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Career Services: What “Top Ten” Colleges Offer

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  • In our last article, we discussed the importance of what your prospective University offers in regards to Career Services, since students can use all the help they can get as they’re exploring career paths, and weighing their options. Today we continue by listing some of the services offered by Universities ranked in the top ten versus ones that aren’t. 

    What “Top Ten” Colleges Offer

    Each college in the “top ten” offers tips for writing your resume and for writing cover letters. They all hold mock interviews and most of them have connections with alumni that are ready to be made. Not all, but most of them have links that allow you to explore different career fields, and other links that show you current job openings and internship openings. Both private colleges and public colleges have pretty similar resources, but each individual school happens to offer something unique that separates them from other universities. For instance:

    Swarthmore College:

    • Offers salary information about potential jobs in order to give students another perspective

    Harvard College:

    • Provides data that reveal what recent alums did after graduation—where they worked, where they lived, what transportation they used, etc.
    • Provides ways to connect with professionals to enhance your network.

    Williams College:

    • Gives statistics that show you how their student body views the career center: the majority “strongly agrees” that the career center has offered helpful advice about taking the next step.
    • They also strongly agree that they offered sound advice about both general and specific career fields.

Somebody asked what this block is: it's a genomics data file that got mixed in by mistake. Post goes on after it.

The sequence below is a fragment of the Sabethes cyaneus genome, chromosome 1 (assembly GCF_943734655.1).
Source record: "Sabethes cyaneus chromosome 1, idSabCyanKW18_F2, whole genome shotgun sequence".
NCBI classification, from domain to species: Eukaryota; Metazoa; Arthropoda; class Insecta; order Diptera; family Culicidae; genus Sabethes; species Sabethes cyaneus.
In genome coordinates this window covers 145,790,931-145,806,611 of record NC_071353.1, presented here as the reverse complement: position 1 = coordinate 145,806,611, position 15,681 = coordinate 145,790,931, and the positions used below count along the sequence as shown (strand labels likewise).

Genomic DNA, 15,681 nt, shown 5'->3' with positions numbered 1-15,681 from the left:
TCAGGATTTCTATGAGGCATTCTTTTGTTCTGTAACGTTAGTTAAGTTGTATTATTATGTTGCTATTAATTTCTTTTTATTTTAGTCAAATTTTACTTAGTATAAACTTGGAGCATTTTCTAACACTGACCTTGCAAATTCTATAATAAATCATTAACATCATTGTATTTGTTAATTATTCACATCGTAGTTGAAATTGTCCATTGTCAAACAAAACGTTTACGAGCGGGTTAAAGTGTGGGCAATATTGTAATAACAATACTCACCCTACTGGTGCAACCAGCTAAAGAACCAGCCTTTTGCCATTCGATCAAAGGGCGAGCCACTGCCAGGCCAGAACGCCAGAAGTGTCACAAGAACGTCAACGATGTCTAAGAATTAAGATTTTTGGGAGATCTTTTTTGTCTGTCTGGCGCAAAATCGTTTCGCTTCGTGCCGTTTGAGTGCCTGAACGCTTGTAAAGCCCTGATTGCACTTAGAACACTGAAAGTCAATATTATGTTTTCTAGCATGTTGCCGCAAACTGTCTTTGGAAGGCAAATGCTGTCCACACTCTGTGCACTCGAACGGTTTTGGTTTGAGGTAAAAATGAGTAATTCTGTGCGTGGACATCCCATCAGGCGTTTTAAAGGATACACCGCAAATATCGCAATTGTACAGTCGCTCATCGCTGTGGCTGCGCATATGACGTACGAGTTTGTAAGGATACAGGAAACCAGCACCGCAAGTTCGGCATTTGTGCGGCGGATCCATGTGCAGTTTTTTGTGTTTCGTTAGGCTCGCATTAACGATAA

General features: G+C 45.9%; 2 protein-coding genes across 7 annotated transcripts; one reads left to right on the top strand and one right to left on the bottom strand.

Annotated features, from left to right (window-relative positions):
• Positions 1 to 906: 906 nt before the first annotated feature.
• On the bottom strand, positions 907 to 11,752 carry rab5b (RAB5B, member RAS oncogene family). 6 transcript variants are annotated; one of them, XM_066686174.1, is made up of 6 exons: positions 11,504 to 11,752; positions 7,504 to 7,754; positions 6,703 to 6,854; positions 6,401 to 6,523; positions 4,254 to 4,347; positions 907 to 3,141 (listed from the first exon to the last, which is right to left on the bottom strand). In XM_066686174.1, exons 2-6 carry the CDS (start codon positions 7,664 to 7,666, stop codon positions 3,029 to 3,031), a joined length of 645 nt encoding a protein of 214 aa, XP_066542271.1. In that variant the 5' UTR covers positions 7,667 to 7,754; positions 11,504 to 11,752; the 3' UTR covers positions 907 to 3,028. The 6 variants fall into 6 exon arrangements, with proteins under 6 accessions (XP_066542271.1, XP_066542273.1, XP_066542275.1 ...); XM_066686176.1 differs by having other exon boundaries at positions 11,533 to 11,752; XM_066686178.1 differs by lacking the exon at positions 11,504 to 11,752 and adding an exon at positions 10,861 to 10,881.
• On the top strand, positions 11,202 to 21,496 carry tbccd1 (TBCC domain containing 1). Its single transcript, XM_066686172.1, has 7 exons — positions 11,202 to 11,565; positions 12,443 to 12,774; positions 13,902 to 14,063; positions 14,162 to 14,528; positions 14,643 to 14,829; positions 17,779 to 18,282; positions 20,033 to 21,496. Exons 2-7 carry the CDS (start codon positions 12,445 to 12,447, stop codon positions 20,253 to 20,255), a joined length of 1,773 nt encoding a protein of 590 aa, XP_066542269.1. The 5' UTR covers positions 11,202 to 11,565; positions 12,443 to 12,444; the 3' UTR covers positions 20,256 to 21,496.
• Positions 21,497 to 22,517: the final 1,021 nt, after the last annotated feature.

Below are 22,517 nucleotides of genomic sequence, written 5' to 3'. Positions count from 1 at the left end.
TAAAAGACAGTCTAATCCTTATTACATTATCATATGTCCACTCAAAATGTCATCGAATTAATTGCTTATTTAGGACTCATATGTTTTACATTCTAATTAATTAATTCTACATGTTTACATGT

• “Workplace Issues”: a section that informs students of which hardships to expect, and then also how to prepare for them. This list includes disabilities, under-representation, LGBT issues, etc.

    Top public colleges also offer unique resources through their career centers.

    University of Virginia

    • An interactive “Career Development Model” that includes a step-by-step approach to the job search process. In the first step, they help you to understand your “interests, skills, values and personal attributes.” The second is an opportunity to learn about resources that may help you explore career options. The third is their offering to help you “reach your goals.” And the final step, after you have job offerings in your hand, helps you to “maximize your decisions.”
    • UVA has access to career assessments right on their website!
    • They also have a blog that addresses some common problems and dilemmas, presents advice to students, etc.

    The University of North Carolina at Chapel Hill

    • A career log and a “Tar Heel Career Kit”
      • Allows students to explore internship and job opportunities as well as upcoming events such as career fairs and interview practices.
      • Equips students with some networking tips that they can use in a variety of situations

    The New College of Florida

    • Not only to lists job openings but also lists opportunities for volunteer work.

    What the Not-Top-Ten Colleges Offer

    Although these guys didn’t make the prestigious top ten, they offer similar, if not better career services. As I mentioned before, they offer mock interviews, resume and cover letter help, and insight into different fields.

    Clemson University

    • Teaches students how to market him/herself effectively when applying for jobs.
    • Teach students how to evaluate and negotiate job offers once the offer has been extended.


    • Highlights online resources and provides direct access to them. Such resources include: LinkedIn, InterviewStream, and Career Vault.

    As far as public colleges go, again there is little difference from private colleges and universities.

    Washington State

    • Offers something fantastic and very unique: career courses that students can take for credit towards graduation. (We all know that job searching in and of itself is a job. It is very possible to spend just as much time researching jobs, writing cover letters, applying for jobs and interviewing for jobs, as you spend time doing work for a scheduled class.)
    • Well-being workshops in preparation for the work-world and for current college life inside and outside of the classroom.

    Wake Forest University

    • Offer advice directly towards specific classes (freshman, sophomore, junior, senior, etc), and tell them what they need to do at their stage of the game.
    • They have a very helpful blog that is insightful, informative and well thought-out.
    • They also post weekly internship opportunities to keep students on their feet.

    Molly McShea works at StrengthsInsight as a Marketing Strategist. A former varsity athlete at Georgetown University, she has a passion for linguistics, learning new things and discovering more about the world.